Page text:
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In 2023, West Virginia’s unemployment rate fell as low as 3.3% for three months. Before Justice’s tenure, the state’s record low was 4.4%. It has been below that level since November 2021, all under Justice.
Governors cannot claim full credit for economic achievements on their watch, because many factors beyond their control shape the economy.
Since the pandemic, West Virginia’s unemployment rate has closely tracked that of the nation as a whole.
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As he looks back on two terms as West Virginia governor and looks ahead to running for a Senate seat, Republican Jim Justice is touting the state’s economic record on his watch.
In an Aug. 24 post on his personal account on X, formerly Twitter, Justice wrote, "As your Governor, we pulled the rope together and achieved record low unemployment, thousands of new jobs, and the BIGGEST tax cut in state history. As our next U.S. Senator, I'll be a strong conservative in Washington and deliver big results for West Virginia."
Attached to the post was an image headlined, "Under Jim Justice, West Virginia achieves the lowest unemployment rate in state history."
Did the state achieve record-low unemployment under Justice, who was elected in November 2016 and took office in January 2017? We found that he’s correct on the numbers, although it’s unclear how much Justice’s policies had to do with that achievement.
Data from the federal Bureau of Labor Statistics, which has kept state-by-state unemployment data since 1976, shows that West Virginia’s unemployment rate fell to 3.3% in April, May and June 2023.
That was lower than any month before Justice took office; the pre-Justice low was 4.4% in April, May and June 2008. West Virginia beat that record for the first time in November 2021 and the rate has remained lower ever since.
West Virginia’s unemployment rate has climbed in the two most recent months, but only incrementally. The rate was 3.4% in July 2023 and 3.6% in August 2023.
So, Justice is correct numerically. However, political chief executives cannot claim full credit for economic statistics recorded on their watches.
We’ve long noted that although presidents can influence economic performance, they are not omnipotent. Factors that contribute to unemployment are complex, including international events such as oil price spikes, technological changes and broader workplace trends. That caveat about ascribing credit is also true for governors.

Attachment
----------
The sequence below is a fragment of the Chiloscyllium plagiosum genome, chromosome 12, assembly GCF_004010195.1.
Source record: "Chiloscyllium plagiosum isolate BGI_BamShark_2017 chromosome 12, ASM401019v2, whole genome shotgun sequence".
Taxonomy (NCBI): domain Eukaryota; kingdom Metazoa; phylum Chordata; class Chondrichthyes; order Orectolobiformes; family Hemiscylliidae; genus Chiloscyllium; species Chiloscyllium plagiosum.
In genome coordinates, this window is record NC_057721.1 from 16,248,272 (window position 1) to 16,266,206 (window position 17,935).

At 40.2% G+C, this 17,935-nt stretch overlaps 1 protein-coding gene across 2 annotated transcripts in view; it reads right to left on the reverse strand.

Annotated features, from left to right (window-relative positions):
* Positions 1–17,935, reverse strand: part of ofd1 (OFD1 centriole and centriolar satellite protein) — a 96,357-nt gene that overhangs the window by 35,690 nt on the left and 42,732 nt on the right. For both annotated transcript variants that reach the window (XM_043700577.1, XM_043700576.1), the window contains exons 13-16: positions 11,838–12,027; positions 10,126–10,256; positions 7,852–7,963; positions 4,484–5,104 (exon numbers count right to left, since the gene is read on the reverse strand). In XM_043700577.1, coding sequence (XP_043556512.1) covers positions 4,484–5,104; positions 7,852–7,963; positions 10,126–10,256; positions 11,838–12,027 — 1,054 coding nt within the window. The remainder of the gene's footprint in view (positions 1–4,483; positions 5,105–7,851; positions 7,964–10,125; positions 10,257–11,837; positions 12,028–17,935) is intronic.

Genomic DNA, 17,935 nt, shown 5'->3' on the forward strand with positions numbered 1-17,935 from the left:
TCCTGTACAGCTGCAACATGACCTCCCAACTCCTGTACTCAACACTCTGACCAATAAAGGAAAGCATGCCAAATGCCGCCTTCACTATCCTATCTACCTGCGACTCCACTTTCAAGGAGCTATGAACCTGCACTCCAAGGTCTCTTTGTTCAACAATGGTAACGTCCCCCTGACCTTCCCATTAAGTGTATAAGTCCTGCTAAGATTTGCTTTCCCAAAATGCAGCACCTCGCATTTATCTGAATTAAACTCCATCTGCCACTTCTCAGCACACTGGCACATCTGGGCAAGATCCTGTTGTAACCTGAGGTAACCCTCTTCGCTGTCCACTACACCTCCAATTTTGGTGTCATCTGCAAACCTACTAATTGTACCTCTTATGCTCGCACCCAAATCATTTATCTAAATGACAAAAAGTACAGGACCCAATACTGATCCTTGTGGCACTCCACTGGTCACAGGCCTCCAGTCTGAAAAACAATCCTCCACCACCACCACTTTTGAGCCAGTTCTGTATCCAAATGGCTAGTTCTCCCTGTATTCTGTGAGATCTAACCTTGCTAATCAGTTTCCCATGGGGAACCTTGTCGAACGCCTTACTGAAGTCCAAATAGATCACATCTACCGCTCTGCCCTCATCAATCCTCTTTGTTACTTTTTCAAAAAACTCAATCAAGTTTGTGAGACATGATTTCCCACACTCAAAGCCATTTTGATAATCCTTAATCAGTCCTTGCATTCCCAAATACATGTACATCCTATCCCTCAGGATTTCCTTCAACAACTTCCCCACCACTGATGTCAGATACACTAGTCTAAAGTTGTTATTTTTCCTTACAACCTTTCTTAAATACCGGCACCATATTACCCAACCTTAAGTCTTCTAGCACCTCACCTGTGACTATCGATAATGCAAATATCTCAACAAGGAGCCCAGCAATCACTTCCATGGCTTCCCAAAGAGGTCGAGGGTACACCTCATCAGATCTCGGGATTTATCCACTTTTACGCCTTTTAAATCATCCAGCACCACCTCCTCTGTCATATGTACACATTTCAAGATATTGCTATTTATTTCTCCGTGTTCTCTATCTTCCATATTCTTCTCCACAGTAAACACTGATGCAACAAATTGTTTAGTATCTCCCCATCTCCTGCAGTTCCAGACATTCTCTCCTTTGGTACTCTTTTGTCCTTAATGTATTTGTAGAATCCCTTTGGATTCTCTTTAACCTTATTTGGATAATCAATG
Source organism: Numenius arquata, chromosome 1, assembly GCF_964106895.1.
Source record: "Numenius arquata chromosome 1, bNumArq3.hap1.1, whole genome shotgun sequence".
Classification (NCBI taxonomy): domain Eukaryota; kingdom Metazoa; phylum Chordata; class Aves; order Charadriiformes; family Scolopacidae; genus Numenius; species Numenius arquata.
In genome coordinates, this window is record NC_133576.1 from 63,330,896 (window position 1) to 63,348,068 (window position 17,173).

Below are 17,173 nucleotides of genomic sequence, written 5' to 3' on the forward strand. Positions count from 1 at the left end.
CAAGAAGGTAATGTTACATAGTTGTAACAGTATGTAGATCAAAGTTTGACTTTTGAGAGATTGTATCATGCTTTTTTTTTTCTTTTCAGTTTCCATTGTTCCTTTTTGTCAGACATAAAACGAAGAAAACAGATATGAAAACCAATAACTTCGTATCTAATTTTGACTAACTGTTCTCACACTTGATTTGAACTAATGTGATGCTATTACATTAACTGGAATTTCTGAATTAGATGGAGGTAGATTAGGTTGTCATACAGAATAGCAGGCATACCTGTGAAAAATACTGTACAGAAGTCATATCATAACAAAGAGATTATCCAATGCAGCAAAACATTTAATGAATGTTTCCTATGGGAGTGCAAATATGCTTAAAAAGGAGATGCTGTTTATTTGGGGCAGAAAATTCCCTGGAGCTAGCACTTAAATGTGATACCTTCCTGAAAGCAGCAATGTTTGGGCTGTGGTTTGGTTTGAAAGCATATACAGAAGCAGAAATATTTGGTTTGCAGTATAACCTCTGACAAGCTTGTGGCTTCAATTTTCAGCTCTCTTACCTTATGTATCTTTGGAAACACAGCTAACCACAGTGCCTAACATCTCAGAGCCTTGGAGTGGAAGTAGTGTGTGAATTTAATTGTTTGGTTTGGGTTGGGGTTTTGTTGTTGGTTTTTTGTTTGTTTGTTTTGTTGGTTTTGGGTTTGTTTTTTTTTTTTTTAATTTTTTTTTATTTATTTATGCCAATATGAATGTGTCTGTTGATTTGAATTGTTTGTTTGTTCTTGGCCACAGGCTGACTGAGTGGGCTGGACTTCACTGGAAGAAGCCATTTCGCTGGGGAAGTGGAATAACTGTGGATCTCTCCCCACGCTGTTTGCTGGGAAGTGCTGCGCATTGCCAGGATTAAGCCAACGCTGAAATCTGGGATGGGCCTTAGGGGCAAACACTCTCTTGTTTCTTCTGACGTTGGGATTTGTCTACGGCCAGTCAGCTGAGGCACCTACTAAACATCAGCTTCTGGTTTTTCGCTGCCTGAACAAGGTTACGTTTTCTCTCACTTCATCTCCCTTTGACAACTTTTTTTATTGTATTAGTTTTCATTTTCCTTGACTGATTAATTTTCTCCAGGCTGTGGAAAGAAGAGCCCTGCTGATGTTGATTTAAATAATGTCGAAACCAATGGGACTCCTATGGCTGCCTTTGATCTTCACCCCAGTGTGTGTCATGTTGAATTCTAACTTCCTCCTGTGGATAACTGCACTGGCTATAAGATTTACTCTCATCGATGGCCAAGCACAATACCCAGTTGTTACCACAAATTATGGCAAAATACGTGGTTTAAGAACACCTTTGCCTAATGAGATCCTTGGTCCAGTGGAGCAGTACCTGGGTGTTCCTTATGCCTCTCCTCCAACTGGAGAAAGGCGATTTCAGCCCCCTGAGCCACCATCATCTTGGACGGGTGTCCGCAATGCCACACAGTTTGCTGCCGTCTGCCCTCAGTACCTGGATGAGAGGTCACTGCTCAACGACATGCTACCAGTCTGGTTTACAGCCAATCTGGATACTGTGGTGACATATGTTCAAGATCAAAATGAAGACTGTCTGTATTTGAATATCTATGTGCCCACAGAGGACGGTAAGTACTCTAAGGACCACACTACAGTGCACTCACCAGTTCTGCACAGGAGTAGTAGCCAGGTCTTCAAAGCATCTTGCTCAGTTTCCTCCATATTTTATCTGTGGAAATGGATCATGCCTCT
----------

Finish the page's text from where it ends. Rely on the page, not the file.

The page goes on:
Unemployment rate patterns show a close correlation between West Virginia’s and the nation’s statistics, especially since the coronavirus pandemic hit.
Justice would be on safer ground touting that the state has narrowed West Virginia’s unemployment rate gap with the nation’s on his watch.
Between Justice’s inauguration as governor and the pandemic’s onset, West Virginia’s unemployment rate averaged 5.1%, compared with 4.0% for the nation as a whole. That’s more than one-fourth higher than the national rate.
But since January 2021, West Virginia and the nation as a whole have essentially seen equal unemployment rates, each averaging 4.3%.
Justice said that on his watch, West Virginia had "the lowest unemployment rate in state history."
From April to June 2023, West Virginia’s unemployment rate fell as low as 3.3%. Before Justice’s tenure, the state’s record low was 4.4%. The state unemployment rate has been below 4.4% since November 2021.
However, governors cannot claim full credit for economic achievements on their watches, because many factors beyond their control shape the economy. Since the pandemic, West Virginia’s unemployment rate has closely tracked the nation’s rate.
The statement is accurate but needs additional context, so we rate it Mostly True.
Jim Justice, post on X, Aug. 24, 2023
National Governors Association, Jim Justice, accessed Aug. 24, 2023
Federal Reserve Bank of St. Louis, "unemployment rate in West Virginia," accessed Aug. 24, 2023
Federal Reserve Bank of St. Louis, "unemployment rate" (national), accessed Aug. 24, 2023
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